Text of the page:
Wednesday, June 9, 2010


Portrait of Dona Gracia Nasi

Dear Dona Gracia: As we celebrate your 500th birthday (1510-2010) and your incredible accomplishments you rank among the most noble of women determined to succeed. Dona Gracia Nasi, born in Lisbon, Portugal (1510-1569) was one of the wealthiest Jewish women of the Renaissance who used her personal fortune and powerful contacts to help conversos (forcibly converted Jews) prime victims of the Inquisition to flee to safety in the Ottoman Empire. Dona Gracia Nasi’s negotiating skills, leadership and fierce commitment to her Jewish faith serves as a role model for women of all religious persuasions. Her unwavering courage and leadership is a story worth the telling and inspires women today.
Dona Garcia lived at a time in which her actions, setbacks and strategies were surprisingly modern, and that is only one of the reasons I include her in this series on amazing women of the ages. Consider her name, for example, she never known by her husband’s name Mendes and like other women of the l6th century, she retained her birth name, Beatrice de Luna, until she took her original Hebrew name in the Ottoman Empire, where she could live openly as a Jew. Never underestimate the powerful convictions of a woman such as Dona Garcia. She took control of her personal life and never relied on one doctor’s opinion concerning a medical concern but immediately sought another doctor’s opinion.
Beatrice de Luna was born into an ancient, venerable family of “Marranos,” (New Christians), that fled Portugal when Spain expelled its Jews in 1492. She married into the eminent international banking and finance dynasty of Mendes, and in 1528 when she was 18 years old, she married Francisco Mendes in a public Catholic wedding and then a Crypto-Judaic ceremony with the signing of a ketubah (a formal contract in a Jewish religious marriage). Francisco, along with his brother Diogo, ran a powerful trading company and bank of world repute with agents across Europe and around the Mediterranean. Following the opening of a sea route to India, they became important spice trader. After her marriage she was known as Dona Beatrice Mendes and in private life, called by her Jewish name, Gracia Nasi. (Dona is a formal title meaning “Mrs.” Gracia is the Spanish equivalent of Hannah)
Dona Beatrice Mendes was widowed in 1538 leaving her with an infant daughter, Brianda. Following her husband’s death she went to Antwerp, where her brother-in-law Diogo Mendes had moved the family business years earlier. At his death in 1542 she took up the reigns of management and not only ran the family’s banking business but the trading and shipping empire as well. She became a celebrated banker and as Diogo had done before, she continued using the family’s contacts and international resources to help Jews escape the Inquisition, and by doing this act of bravery, her family was also constantly in danger.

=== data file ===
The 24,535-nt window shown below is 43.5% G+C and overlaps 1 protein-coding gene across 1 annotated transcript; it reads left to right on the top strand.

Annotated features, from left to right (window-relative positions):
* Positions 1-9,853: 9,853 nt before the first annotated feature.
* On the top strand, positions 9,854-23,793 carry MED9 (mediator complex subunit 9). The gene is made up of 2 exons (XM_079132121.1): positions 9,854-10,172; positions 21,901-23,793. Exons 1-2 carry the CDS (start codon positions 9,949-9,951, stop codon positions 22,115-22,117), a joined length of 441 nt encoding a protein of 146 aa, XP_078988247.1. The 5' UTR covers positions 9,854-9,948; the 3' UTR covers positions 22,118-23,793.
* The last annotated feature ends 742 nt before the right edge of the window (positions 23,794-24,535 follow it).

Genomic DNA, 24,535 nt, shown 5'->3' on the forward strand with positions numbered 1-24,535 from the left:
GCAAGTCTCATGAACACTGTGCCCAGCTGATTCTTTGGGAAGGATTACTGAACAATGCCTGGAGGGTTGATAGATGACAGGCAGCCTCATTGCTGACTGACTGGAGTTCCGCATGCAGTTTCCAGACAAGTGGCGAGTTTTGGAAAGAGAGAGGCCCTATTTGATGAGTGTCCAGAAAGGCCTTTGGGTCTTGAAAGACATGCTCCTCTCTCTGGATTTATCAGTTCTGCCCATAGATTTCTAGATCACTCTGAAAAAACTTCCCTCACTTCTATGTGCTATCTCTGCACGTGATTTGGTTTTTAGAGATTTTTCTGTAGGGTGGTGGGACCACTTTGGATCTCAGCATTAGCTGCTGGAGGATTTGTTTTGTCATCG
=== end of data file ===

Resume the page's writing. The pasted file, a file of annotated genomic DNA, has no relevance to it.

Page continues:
You may rightly wonder what prevented Dona Garcia from re-marrying? Remember she was a woman of her time but she knew the compulsory rules of the day. In the Renaissance Dona Garcia could not remarry and bear more children without making grave sacrifices. The laws of those days would have immediately handed control of her money and business to her new spouse. Instead she became a powerful woman managing the Mendes commercial empire and becoming a successful businesswoman. Legend has it that she was a fierce negotiator, tough and determined when it came to collecting debts, whether from fellow Jews or the royal courts of the day. Her enormous wealth put her into a position to influence kings and popes dealing involved commercial activities, loans and bribes. Payments to the Pope, for example, delayed the establishment of the Inquisition in Portugal. She even maintained her own lobbyist at the Vatican against the expansion and grisly deeds of the Inquisition.
During her travels through France, Italy, and Turkey the Inquisition pursued her and greedy local rulers attempted to confiscate the family fortune. With amazing determination, business acumen, shrewdness and diplomacy, she managed to escape each assault and continue to build the family business. Dona Beatrice and her family finally reached Turkey in 1553, where they settled near Constantinople, finally free to live as a Jew. She de-Christianized her maiden and married names and was called Garcia Nasi. She built synagogues, yeshivas and hospitals. Gracia Nasi a noble and sainted woman of the ages died near Istanbul in 1569.
The remarkable life of Dona Garcia Nasi deserves full disclosure as only a scholar can produce. Andree Aelion Brooks, award-winning author of a new biography of Dona Garcia Nasi called, “The Woman Who Defied Kings,” published by Paragon House (2002), presents the incredible story of Donna Garcia Nasi, the 16th century Jewish woman banker who developed an escape network that saved thousands of her fellow converses from the terrors of the Inquisition. Ms. Brooks is an associate fellow at Yale University and a former contributing columnist to the New York Times. She can be reached at A Journey into the Life and Times of "La Senora," the first commemoration in honor of the 500th birthday of Dona Gracia Nasi was presented by
Ms. Brooks at The brotherhood Synagogue on June 6, 2010.

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